Wednesday, June 30, 2010

The Final Rewind

One day you're in the arms of your loved ones.... and the next, you're 1900 miles away and void of all babysitters. And Eclipse has opened!(!!!!) And you contemplate making your kids sit through an afternoon viewing while your husband's at work and not telling anyone about it. But then you remember your kids aren't 13 and would be traumatized by all that hotness - so you take them to Monkey Joes instead.
Father's Day dinner at Nanna Teresa's and Bubbas
with our favorites, Uncle Brent and Aunt Katie
and the dearly loved, Grandma "Popcorn"

It was the interaction between my kids and their grandparents that pleased me most. The photos above offer a glimpse of the laughter Henry would spew forth whenever he was near his Bubba. Teresa spent time playing game after game with Eliza, took the kids to the neighbors to jump on their tramp and visit their puppies.

We spent an evening at Grandma Flegal's (a.k.a. Grandma Popcorn's) house. Her roses were in full bloom and looked oh so lovely. Sitting in her living room I thought back to when we first moved into her basement. Eliza was seven weeks old at the time. Henry "came home" to that special place from the hospital. Four months after his arrival a moving truck came and hauled our belongings to South Carolina. Henry has since passed the age Eliza was when we made our big move.

FLASHBACK!!! Summer 2008

We love our grandparents!! Sure, having a nearby babysitter is great... especially when anticipating the birth of a new child. For the record, I don't have plan A (or B or C) set in place for when I go into labor with our upcoming arrival. Aye, Aye, AYE!!!

More than the convenience of family, it's the way they watch your children as they play. The adoration they hold for our kids is like no other. Thank you for loving, tolerating, missing, spoiling and teaching our kids.

I'd like to conclude my Salt Lake City love fest with a few more collages detailing a few other highlights.Oh my dear friends... how I love these ladies.I felt lucky to participate in the play dates, lunch and dinner's out and phone conversations. Flying home I felt regret for the friend's I missed seeing... Tami, Nauvoo Hogs, Keersten, Emily, Whitney, insert YOUR name here, please forgive me.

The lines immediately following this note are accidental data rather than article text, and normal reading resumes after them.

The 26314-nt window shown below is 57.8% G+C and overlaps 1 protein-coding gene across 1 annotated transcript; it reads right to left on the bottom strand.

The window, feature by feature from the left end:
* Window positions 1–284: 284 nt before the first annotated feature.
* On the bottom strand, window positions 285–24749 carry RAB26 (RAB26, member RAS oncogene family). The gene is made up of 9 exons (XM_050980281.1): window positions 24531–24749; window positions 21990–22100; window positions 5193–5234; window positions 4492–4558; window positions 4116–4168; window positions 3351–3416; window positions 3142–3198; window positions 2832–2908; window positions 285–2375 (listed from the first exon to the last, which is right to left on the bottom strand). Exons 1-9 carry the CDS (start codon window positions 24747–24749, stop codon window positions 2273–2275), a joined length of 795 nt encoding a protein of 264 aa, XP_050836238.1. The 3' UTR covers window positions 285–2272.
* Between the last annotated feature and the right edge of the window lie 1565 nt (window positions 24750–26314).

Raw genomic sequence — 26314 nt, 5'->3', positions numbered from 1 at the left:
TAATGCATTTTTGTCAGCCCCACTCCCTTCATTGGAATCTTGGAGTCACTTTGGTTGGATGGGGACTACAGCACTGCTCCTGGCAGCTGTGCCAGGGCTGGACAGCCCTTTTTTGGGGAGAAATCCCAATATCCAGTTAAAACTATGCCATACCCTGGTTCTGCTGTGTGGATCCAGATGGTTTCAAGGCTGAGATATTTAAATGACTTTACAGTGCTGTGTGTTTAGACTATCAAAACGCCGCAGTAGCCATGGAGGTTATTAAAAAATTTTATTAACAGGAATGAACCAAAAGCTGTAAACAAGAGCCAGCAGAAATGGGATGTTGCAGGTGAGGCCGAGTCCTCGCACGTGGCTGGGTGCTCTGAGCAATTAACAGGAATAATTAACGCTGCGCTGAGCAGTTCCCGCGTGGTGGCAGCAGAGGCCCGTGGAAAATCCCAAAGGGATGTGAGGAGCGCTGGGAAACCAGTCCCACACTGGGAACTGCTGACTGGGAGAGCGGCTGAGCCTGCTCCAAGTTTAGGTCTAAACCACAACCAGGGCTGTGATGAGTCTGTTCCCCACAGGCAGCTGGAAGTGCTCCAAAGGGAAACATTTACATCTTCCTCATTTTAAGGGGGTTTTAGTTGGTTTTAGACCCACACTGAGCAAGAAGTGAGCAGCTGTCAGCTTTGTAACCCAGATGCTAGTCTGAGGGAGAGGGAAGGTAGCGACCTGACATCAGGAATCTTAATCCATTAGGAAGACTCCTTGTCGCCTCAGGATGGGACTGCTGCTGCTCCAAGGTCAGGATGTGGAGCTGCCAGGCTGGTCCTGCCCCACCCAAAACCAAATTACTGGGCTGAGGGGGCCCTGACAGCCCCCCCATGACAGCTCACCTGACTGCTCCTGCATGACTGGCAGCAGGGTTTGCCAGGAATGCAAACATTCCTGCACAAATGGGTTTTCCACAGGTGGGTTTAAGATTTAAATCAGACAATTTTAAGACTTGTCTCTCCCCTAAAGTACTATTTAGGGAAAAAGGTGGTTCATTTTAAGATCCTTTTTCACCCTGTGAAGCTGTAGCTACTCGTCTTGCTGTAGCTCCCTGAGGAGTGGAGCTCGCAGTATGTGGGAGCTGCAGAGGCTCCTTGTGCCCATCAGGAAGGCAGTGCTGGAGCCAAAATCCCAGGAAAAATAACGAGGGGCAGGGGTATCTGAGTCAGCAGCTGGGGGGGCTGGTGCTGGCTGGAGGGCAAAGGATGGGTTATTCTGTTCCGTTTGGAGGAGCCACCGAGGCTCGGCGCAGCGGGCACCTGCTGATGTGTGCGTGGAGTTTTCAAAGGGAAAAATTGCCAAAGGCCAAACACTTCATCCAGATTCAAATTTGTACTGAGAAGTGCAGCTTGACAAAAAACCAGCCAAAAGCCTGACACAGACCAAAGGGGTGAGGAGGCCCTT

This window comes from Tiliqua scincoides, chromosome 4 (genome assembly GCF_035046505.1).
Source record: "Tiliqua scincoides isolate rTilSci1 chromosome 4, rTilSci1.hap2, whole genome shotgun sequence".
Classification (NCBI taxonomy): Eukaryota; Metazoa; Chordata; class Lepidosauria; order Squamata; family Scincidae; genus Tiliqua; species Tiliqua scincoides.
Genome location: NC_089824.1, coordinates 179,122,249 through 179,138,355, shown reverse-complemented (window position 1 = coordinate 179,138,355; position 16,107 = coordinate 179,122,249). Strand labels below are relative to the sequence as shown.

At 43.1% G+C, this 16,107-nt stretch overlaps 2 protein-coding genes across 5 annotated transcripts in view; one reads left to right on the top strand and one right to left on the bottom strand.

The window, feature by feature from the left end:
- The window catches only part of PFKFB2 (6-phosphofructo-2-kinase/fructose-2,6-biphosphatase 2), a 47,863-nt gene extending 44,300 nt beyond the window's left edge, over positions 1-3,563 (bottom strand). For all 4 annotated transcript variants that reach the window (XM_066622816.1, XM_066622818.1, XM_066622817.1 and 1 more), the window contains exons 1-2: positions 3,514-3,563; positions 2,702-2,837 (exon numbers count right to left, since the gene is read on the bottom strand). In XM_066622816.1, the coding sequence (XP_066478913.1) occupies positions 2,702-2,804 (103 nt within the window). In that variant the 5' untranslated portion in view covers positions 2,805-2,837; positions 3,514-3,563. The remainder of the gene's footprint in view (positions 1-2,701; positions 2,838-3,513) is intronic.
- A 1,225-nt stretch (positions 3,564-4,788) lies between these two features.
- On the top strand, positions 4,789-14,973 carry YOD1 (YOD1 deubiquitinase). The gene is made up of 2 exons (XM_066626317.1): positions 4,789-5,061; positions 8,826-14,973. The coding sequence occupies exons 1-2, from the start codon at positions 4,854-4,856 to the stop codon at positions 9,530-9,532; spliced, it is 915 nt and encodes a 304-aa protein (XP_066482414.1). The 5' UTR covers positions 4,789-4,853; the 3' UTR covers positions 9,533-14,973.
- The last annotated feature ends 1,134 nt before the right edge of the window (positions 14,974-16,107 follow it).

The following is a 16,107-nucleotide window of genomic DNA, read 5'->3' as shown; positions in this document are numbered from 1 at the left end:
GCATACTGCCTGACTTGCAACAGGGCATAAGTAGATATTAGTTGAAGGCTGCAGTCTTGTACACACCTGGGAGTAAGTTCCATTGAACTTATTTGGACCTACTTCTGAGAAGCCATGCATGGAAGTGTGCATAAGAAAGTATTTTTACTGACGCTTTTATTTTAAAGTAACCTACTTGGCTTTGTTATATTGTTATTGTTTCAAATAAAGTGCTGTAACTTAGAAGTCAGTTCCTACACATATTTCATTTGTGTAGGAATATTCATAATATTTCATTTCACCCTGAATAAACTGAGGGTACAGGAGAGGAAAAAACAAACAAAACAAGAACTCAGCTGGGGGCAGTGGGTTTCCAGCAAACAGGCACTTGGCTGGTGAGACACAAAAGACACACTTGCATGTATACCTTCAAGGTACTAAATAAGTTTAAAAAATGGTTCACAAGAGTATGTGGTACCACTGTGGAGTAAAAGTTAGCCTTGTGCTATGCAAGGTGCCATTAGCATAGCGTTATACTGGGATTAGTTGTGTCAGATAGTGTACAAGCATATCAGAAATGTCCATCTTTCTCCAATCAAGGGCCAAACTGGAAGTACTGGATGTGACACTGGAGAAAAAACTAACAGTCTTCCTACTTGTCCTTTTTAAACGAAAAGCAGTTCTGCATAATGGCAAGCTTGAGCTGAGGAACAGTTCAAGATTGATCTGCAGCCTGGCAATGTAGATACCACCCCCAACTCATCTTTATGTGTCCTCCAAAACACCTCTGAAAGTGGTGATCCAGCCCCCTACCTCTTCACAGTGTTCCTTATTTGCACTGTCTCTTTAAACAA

Time with the kid's cousins at Tyler's birthday party, the zoo and Nana Marie's are all fun memories.I went to the temple twice. The first was to walk the grounds with my children. The second was to serve in the temple with my brother Matt. Driving there, we talked about his amazing fortune in finding his bride to be and how happy they'll make each other. I went out to lunch with the future Allison Mays (funny we share a name, right?) and left wishing that she and I had an opportunity to do that weekly AND that I had closer access to Barbacoa.

The "big outings" were great. But looking back, it's the little ones that mean the most. Until September, we'll be missing you.

I now return this blog to it's regularly scheduled programming.

Sunday, June 27, 2010

I want to be like her.

Dear Ami,
Thank you for flying out to Utah while we were there. It meant a lot to me.

Thank you, thank you for the maternity clothing. I'm a better looking pregnant person with you and your spot on fashion sense in my life.

Thank you for letting your adorable Sara tag along.

Thank your super star spouse for watching and entertaining your two older girls so you could steal away for the weekend.

Thank you for the hair bows you made and gave Eliza. She and I love them.

Lunch at Red Robin with the extended family

Thank you for the lunch outings, shopping trips and making sure my shoe supply never suffers.

Thank you for talking with me on the phone nearly everyday. Listening to me can be tedious so I thank you for your continued patience, advice and example. I miss you more than I say and wish you lived next door.


P.S. Per our conversation, the rolls were fabulous. I wish you'd come for dinner ;)

Friday, June 25, 2010

The Lake Powell Post

Fish, Fish!! She got her wish!For months, Eliza has petitioned the heavens for an opportunity to return to Lake Powell. Earlier this month, her wish came to pass. And you know what? We were joined by some of our favorite people ever!

Great to see you, Taylor Family!Living far away from our Arizona cousins is not easy, but I have to say that you couldn't choose a better location to catch up and bond than Lake Powell. Meeting their newest family member, Tennessee Winson, was sure exciting as well.